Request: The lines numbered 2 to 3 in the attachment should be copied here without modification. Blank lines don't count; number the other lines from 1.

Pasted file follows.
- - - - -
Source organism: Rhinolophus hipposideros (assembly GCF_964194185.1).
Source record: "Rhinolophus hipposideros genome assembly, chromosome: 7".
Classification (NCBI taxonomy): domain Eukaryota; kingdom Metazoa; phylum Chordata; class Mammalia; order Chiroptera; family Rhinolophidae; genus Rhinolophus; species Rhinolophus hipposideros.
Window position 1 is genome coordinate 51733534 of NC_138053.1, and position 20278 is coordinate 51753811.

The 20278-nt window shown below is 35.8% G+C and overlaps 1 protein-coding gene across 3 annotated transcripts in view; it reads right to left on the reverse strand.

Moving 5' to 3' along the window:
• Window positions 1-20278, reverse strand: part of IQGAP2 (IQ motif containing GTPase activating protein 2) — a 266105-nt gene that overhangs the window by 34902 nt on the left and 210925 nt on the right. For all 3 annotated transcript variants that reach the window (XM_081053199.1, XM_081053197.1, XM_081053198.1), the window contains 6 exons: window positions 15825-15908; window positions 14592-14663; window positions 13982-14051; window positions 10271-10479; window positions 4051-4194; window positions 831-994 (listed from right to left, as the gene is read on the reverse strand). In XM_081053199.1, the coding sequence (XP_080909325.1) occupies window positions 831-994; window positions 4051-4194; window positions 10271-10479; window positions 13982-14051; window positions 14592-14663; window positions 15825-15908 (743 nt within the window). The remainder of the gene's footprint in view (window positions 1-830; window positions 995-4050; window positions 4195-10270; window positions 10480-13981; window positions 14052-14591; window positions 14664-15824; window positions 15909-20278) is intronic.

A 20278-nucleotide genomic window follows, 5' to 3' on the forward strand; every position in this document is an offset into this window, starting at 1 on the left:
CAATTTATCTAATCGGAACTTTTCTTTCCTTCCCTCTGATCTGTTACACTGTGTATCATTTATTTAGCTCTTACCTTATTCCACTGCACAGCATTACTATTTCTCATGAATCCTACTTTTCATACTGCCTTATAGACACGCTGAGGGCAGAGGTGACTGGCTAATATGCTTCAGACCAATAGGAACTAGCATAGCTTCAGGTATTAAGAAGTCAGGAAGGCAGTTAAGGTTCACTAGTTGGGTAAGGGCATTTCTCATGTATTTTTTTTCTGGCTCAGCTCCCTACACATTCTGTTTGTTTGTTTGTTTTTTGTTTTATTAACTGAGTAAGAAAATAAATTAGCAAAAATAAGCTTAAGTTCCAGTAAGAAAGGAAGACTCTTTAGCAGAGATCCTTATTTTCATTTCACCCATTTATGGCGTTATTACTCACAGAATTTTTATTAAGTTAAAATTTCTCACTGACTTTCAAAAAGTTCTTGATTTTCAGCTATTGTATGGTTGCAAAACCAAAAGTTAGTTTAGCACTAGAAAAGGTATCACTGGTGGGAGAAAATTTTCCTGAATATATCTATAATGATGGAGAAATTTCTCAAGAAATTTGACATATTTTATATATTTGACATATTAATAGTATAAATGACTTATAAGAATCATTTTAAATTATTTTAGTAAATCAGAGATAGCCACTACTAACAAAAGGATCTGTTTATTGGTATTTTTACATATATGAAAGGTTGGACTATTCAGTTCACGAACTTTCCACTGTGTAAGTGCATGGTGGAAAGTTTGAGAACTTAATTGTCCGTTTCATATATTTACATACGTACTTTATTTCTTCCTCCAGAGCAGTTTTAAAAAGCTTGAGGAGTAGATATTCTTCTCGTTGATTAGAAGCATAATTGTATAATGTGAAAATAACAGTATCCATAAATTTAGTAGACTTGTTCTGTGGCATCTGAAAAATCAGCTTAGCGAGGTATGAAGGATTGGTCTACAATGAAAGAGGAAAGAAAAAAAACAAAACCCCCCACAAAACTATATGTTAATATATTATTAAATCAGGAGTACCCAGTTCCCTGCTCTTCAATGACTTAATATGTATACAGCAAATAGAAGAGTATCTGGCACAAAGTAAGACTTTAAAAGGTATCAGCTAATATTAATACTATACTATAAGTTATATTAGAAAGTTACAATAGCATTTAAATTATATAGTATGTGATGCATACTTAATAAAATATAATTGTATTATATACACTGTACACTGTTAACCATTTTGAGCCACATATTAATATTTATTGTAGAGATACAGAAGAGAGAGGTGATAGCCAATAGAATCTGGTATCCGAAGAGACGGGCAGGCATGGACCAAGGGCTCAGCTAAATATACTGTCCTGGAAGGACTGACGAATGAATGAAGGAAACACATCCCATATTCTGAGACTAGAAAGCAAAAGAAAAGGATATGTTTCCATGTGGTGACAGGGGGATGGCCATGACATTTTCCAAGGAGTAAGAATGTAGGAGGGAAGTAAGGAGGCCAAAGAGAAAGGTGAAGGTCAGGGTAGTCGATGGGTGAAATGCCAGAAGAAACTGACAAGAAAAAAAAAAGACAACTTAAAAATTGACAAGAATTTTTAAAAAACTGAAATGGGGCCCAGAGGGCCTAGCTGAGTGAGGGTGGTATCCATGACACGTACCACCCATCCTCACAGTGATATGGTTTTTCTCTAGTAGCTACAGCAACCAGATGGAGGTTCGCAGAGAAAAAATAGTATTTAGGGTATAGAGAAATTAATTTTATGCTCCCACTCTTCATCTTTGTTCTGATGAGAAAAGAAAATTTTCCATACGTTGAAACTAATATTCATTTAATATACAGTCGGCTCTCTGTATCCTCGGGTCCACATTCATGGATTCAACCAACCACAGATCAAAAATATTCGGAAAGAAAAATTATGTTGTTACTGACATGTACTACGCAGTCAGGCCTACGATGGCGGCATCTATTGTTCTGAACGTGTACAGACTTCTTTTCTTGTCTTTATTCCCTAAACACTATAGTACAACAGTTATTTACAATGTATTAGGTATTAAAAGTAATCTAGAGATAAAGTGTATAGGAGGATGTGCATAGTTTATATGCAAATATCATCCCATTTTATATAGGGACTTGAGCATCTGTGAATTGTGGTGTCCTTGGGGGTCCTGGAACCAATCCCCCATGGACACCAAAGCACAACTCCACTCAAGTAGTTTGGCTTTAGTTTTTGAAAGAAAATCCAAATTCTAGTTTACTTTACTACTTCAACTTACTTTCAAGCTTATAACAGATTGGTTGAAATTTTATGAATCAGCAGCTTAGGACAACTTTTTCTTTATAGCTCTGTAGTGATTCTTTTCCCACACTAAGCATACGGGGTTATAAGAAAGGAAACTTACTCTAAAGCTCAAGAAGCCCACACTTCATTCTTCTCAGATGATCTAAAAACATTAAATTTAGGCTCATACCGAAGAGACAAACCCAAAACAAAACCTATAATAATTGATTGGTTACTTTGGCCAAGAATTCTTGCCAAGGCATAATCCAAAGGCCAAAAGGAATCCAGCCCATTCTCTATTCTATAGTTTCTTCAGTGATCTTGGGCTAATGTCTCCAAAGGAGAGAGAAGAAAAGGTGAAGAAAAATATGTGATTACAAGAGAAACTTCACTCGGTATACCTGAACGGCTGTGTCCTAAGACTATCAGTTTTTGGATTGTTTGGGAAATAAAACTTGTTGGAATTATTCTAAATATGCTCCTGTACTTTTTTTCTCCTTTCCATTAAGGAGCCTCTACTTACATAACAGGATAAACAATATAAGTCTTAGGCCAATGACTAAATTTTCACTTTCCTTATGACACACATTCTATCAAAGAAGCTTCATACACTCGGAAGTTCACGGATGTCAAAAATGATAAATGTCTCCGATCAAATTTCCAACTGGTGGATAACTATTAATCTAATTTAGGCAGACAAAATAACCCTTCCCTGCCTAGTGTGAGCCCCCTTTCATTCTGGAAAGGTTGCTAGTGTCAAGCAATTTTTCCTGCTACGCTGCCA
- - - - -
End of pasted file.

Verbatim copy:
Source record: "Rhinolophus hipposideros genome assembly, chromosome: 7".
Classification (NCBI taxonomy): domain Eukaryota; kingdom Metazoa; phylum Chordata; class Mammalia; order Chiroptera; family Rhinolophidae; genus Rhinolophus; species Rhinolophus hipposideros.